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Re: Try to solve shared libgcc and glibc

   Date: Fri, 23 Mar 2001 21:35:42 -0800
   From: "H . J . Lu" <>

OK, I think I'm beginning to understand what you want to accomplish.

   On Sat, Mar 24, 2001 at 01:18:23AM +0100, Mark Kettenis wrote:

   > I'm basically talking about the current situation where shared
   > libraries that reference any symbols in libgcc.a will reexport those
   > symbols.  If you don't think that this is a problem ask yourself why

   They won't if they are linked against -lgcc_s.

Sure, but you were suggesting to use the following linker script:

 > # cat << EOF > /usr/lib/
 > GROUP (
 > /lib/
 > -lgcc
 > )
 > EOF

which means that if symbols get added to libgcc in a future version of
GCC, they will be taken from libgcc.a instead of /lib/,
with all the problems about re-exportation and uniqueness of EH

The re-exportation problems can be solved by the .hidden/.protected
ELF stuff, but the EH stuff should never come from libgcc.a.

   > we have __divdi3, __moddi3, __udivdi3 and __umoddi3 in
   > sysdeps/i386/Versions.

   We can turn them off without much problem if we want. I even proposed
   a patch for egcs 1.1.x to do just that.

There is no reason to do that.  Having duplicate copies of these
functions is fine.

   > I cannot follow you here.  How does one update stuff originating from
   > libgcc that lives in without having to rebuild it?

   With as the auxiliary filter for, those libgcc
   symbols in will never be used if exists. That is
   how the auxiliary filter works. We just need to update

Sure.  You just didn't make clear that you were proposing to do that.

   >    2. We can provide a configure time option to gcc to build/install
   >    /lib/, not /usr/lib/ But I still think it is
   >    too risky.
   > That would indeed be tricky.
   >    3. Since is a system library, it should come from the
   >    system vendor just like glibc. Build/install gcc shouldn't install
   > by default. You can build/install yourself
   >    like glibc. But you have to know what you are doing.
   > Linux vendors will have to privide a libgcc_s package and use their
   > dependency tracking system to make sure their users have an up to date
   > version of libgcc installed.
   > People installing GCC from sources will have to copy the shared libgcc
   > into /lib (or /usr/lib) manually if they use it to compile any stuff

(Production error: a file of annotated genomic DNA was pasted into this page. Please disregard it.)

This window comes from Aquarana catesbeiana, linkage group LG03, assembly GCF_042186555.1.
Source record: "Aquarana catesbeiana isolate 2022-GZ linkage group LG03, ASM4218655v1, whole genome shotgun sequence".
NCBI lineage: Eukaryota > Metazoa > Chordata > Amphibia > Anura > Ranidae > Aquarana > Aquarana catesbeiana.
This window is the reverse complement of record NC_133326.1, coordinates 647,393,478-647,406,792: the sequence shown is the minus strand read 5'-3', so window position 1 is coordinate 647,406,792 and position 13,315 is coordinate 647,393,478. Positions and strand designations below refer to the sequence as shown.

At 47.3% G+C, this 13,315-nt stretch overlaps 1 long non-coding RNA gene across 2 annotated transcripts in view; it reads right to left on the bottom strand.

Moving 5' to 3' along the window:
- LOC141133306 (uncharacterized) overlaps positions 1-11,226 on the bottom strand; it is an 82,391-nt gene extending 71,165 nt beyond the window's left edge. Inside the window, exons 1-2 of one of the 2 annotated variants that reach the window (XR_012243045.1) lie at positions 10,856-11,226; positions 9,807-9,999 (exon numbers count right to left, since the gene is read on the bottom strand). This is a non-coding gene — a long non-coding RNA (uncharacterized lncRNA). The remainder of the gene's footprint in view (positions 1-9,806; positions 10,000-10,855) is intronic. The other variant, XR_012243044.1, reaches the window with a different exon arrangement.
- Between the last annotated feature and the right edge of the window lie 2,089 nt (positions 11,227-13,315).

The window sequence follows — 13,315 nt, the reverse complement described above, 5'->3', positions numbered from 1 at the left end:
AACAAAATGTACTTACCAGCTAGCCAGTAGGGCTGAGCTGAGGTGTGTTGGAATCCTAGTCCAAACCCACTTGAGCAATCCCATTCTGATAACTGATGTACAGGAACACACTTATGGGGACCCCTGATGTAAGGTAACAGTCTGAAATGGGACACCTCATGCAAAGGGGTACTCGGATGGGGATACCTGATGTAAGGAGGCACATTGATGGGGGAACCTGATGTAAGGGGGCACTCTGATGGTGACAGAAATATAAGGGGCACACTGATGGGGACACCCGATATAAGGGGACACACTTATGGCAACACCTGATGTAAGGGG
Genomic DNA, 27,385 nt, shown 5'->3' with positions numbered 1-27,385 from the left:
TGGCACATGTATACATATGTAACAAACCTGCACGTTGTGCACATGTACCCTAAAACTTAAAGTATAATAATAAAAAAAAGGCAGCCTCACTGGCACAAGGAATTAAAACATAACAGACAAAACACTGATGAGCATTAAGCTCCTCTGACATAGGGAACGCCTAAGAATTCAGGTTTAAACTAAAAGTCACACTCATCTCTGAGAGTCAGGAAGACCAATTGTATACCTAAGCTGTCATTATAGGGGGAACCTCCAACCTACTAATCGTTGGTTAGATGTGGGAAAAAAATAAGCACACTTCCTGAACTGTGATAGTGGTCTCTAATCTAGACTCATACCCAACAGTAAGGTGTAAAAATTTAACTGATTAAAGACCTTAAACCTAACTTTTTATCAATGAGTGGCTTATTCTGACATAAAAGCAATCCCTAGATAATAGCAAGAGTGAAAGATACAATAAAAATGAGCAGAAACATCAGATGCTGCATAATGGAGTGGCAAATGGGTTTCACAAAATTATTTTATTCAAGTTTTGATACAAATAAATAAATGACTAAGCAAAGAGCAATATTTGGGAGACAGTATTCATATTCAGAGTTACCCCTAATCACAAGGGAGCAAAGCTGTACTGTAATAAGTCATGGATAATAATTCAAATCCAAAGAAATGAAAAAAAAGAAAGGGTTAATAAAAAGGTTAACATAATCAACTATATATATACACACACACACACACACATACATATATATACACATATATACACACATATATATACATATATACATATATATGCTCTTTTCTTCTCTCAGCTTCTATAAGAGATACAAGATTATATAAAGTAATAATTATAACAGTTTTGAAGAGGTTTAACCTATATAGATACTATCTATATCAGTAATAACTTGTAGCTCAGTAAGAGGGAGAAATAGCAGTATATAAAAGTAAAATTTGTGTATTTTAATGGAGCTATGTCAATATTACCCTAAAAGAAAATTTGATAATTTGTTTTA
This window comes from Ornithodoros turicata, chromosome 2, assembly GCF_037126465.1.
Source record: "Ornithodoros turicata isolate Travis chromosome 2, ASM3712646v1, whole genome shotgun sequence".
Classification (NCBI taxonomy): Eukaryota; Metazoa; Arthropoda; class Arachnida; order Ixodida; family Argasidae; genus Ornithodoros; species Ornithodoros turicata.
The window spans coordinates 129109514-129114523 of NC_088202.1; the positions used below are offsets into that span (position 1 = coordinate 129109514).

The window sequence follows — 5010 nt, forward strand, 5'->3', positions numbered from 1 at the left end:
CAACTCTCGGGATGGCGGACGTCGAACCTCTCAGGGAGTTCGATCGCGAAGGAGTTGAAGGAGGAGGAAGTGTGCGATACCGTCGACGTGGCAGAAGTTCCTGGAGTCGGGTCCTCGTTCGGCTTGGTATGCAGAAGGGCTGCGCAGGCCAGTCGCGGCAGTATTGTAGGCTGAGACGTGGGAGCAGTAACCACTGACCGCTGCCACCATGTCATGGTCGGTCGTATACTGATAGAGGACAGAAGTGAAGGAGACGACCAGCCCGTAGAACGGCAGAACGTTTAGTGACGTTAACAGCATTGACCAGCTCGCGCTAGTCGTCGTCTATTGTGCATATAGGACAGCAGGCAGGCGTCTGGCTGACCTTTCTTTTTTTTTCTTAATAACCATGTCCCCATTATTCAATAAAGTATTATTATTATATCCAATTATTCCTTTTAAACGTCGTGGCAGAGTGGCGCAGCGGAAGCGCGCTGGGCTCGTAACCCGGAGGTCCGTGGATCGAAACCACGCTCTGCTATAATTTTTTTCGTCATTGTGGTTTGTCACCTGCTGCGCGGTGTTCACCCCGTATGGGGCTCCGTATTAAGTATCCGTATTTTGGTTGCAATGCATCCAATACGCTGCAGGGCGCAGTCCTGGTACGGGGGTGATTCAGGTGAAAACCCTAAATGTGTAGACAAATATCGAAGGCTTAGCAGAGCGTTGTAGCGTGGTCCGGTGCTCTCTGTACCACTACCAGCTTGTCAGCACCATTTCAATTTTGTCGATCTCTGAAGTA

> in / (or /usr).  I fail to understand why this means that GCC
   > shouldn't install the shared libgcc by default.

   By that, I ment

   # ../configure
   # make bootstrap
   # make install

   should never overwrite /lib/ or put 2 on
   system unless "--enable-shared=libgcc" is passed to "configure". But
   gcc should use /usr/lib/ if it exists and is compatible.

Unconditionally overwriting /lib/ when installing GCC
would indeed not be very wise, but I don't think you should not
prevent GCC from installing its own version of the shared libgcc,
especially if any interfaces were added in the meantime, otherwise
you'll miss those interfaces or get those from libgcc.a.

I fail to see why having two shared libgcc's on one system is a
serious problem.  I don't think the dynamic linker will ever load two
libraries with the same soname.  The worst that can happen is that a
program won't run because the shared libgcc that's being isn't recent
enough.  The dynamic linker should catch this and print an obvious
error message.

In the past when asked for proof of problems with two versions of the
same shared library you have given the example of having two different
versions of glibc installed.  This probably isn't a good example,
since AFAICT those problems are caused by the fact that we do not
properly version the interface between and

   >    4. You can always configure gcc with --enable-shared=libgcc and pray
   >    your whole machine will be ok.
   > As long as installing GCC doesn't overwrite a more recent version of
   > the shared libgcc, I don't see how things could go wrong.

   1. How do you know the shared libgcc in a particular gcc is 100%

You never know of course.  Official GCC releases should have had
enough testing to be reasonably certain that its libgcc is OK.

   2. How do you know installing GCC won't overwrite a more recent version
   of the shared libgcc?

For example by configuring with --enable-version-specific-runtime-libs.  
The point is that this isn't a Linux/glibc-specific issue, so this
shouldn't be addressed in a Linux/glibc-specific way.

   > You know what?  If you care to explain your approach, I'll try to
   > explain Richard's.

   I have quoted the info page in ld and I even provided a small testcase.
   When you use

   # gcc -Wl,-f, -Wl,-soname, ......

   to build, you tell to use the definitions in to override those in if exists.
   You can forget those definitions even exist as long as
   sees at the run-time.

Ah, that makes sense.  I couldn't infer this from your origional
message.  This is exactly how Richard Henderson envisioned it. will have a DT_AUXILIARY entry set to, such
that the stuff from overrides things in

   > I don't see why it is a problem specific to glibc.  I do think it's

   I only use glibc. Why should I worry systems I have no access to? I
   don't have a clue how to fix the problem on them.

Sharing knowledge and solutions can be pretty useful.


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